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Reader Recommendation Daily: October 6

Wow! We've been blown away by the submissions everyone has sent in. Canada is filled with passionate and informed readers and we want to share your recommendations with everyone else. Every afternoon, we'll be highlighting random reader recommendations on the Canada Reads blog. Don't worry if you don't see yours -- it may show up in tomorrow's post and it's definitely still being entered into the draw for the 40-book library!

So without further ado, today's reader recommendations! Share your thoughts on your fellow Canadians' picks for our Top 40 on Facebook, Twitter on in the comments below!


Linda McHugh recommends: Beatrice & Virgil by Yann Martel

Who knew that our imagination could bring us to a story told on the back of a shirt. I read this book because of Life of Pi, another great read.

Suzie Babij recommends: The Blind Assassin by Margaret Atwood

Another wonderfully written book by an amazingly talented author!

Julie Scriver recommends: Elle by Douglas Glover

This is an amazing, gritty, bawdy, bloody piece of writing. Glover has a prowess for dialogue and can transport his readers to another time. He wrestles with the theme of displacement -- individuals torn out of their culture, thrown into another, and never fitting anywhere again. Masterful!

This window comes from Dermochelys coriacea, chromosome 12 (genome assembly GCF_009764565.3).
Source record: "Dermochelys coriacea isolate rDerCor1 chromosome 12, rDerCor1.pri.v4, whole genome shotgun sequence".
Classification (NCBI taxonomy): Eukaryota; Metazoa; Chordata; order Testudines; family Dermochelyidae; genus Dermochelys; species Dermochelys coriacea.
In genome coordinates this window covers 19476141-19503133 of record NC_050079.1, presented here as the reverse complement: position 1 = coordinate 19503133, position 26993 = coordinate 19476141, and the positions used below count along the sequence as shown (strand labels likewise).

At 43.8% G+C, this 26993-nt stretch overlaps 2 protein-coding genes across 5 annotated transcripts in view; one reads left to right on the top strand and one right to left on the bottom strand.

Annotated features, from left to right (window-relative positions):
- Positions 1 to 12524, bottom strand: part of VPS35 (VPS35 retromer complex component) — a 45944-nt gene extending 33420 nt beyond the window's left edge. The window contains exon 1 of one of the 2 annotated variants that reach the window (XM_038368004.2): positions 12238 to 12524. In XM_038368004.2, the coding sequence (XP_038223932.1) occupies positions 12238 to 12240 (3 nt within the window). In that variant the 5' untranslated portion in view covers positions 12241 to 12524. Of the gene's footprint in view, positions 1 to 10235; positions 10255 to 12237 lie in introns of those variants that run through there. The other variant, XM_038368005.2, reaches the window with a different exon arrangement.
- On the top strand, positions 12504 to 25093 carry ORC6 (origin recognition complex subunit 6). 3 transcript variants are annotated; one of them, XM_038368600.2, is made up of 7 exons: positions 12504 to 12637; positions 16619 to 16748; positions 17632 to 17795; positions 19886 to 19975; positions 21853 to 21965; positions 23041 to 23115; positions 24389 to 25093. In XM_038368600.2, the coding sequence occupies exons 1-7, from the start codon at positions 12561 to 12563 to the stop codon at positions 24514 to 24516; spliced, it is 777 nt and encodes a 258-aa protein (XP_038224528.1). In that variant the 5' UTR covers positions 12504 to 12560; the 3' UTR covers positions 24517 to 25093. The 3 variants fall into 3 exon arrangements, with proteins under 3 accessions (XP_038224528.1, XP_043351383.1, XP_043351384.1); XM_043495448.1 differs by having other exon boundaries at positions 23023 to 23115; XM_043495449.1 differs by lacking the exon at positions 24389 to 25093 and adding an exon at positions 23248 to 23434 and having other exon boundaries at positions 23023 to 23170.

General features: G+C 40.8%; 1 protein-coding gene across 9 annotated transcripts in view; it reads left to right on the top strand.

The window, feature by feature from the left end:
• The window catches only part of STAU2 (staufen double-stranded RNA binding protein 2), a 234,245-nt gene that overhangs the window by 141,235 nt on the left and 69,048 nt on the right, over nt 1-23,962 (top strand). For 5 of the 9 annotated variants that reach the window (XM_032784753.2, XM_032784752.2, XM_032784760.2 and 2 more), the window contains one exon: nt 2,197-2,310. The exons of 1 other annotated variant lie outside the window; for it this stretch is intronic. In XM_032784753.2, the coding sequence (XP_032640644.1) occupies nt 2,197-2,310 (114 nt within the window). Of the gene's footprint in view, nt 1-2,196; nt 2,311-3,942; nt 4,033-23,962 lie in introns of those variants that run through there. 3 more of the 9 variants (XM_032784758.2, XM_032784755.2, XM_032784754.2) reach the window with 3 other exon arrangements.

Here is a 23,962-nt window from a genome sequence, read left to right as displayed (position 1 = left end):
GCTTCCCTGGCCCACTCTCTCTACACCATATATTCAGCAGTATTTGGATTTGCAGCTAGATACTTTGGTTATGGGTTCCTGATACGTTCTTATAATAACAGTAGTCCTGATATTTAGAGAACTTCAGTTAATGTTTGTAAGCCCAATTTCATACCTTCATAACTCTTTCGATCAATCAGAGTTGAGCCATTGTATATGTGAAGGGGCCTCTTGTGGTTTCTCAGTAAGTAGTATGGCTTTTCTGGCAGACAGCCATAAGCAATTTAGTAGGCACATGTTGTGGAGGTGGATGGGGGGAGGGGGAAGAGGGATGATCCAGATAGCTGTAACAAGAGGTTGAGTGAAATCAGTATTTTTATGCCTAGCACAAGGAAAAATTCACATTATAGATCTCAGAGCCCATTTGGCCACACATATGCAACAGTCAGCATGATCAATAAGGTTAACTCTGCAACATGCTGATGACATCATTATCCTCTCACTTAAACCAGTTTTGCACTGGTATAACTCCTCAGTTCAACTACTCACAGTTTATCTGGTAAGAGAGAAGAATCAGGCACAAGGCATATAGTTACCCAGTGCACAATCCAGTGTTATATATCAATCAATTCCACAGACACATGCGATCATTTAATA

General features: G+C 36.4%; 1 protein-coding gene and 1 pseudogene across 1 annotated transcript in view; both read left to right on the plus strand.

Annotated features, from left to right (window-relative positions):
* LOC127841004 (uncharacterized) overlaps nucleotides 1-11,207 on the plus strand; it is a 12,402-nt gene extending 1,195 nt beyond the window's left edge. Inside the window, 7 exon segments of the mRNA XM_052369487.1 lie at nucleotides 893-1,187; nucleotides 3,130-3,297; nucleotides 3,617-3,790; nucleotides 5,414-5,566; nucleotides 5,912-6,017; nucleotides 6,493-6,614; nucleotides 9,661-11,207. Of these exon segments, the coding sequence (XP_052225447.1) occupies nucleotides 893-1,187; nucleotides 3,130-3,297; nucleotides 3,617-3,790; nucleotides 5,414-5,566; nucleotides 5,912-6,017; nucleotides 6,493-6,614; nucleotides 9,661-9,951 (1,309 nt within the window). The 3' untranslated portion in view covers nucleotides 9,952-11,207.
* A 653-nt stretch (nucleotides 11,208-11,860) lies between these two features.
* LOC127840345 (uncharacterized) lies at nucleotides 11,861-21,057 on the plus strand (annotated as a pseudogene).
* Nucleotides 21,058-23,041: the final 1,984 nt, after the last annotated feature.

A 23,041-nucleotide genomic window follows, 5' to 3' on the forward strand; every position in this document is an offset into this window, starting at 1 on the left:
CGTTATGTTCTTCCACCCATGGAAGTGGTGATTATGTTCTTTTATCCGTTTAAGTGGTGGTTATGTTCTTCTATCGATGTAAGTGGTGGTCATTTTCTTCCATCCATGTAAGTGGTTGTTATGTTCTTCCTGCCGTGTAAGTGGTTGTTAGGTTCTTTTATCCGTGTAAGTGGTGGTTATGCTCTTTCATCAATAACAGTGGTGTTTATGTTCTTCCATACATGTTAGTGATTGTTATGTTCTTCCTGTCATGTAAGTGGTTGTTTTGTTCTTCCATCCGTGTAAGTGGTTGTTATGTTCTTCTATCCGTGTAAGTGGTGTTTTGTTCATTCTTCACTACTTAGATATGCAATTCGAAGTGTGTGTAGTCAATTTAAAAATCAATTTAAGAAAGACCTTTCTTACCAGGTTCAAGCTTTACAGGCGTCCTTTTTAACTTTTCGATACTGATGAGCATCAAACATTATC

Sonia Hosko recommends: Bottle Rocket Hearts by Zoe Whittall

This is an incredible read; it captivates you, takes you along on a chaotic, passionate and engrossing ride. Love the characters, love the tone, love the writing.

Angela Ellis recommends: The Sudden Weight of Snow by Laisha Rosnau

I chose this book because it is a funny yet poignant and at time heartbreaking coming-of-age story that captures small town Canada perfectly. I became very engaged with the characters and was sad to see the novel end because I felt so involved with them.

Jennifer Fournier recommends: Three Day Road by Joseph Boyden

This novel manages to cover residential schools, native history, WW1 history, natives in WW1, family relationships, the outdoors, history of the Canadian North AND be such a compelling read I couldn't put it down.

Judd Dowhy recommends: Shelf Monkey by Corey Redekop

Brilliantly written satire on the state of pop culture and media. An honest yet twisted journey through one man's obsession with everything that is wrong in the world.

Brittany Leschasin recommends: Life of Pi by Yann Martel

Few books in Canadian history have permeated literary circles worldwide as much as Yann Martel's breathtaking parable about a young boy's journey -- both physically and mentally -- into adulthood. The wink at the end to everything potentially not being as it seems is a fantastic "What do YOU think?" payoff to a well-written, humorous, and heartfelt tale of growing up in the most extreme of situations.

Joanne MacNevin recommends: The Outlander by Gil Adamson

This is a great novel that tells an engaging story with well developed plot and characters that truly come to life. What I really loved about this book, though, was that, through the author's words, the reader was able to visualize what the characters were feeling, seeing, experiencing. The novel is full of rich prose, but the true genius (in my opinion) becomes apparent when the author is able to describe an entire scene using one or two word phrases. That is not easy to do! I think Gil Adamson's book is one of the best Canada Reads books I've read.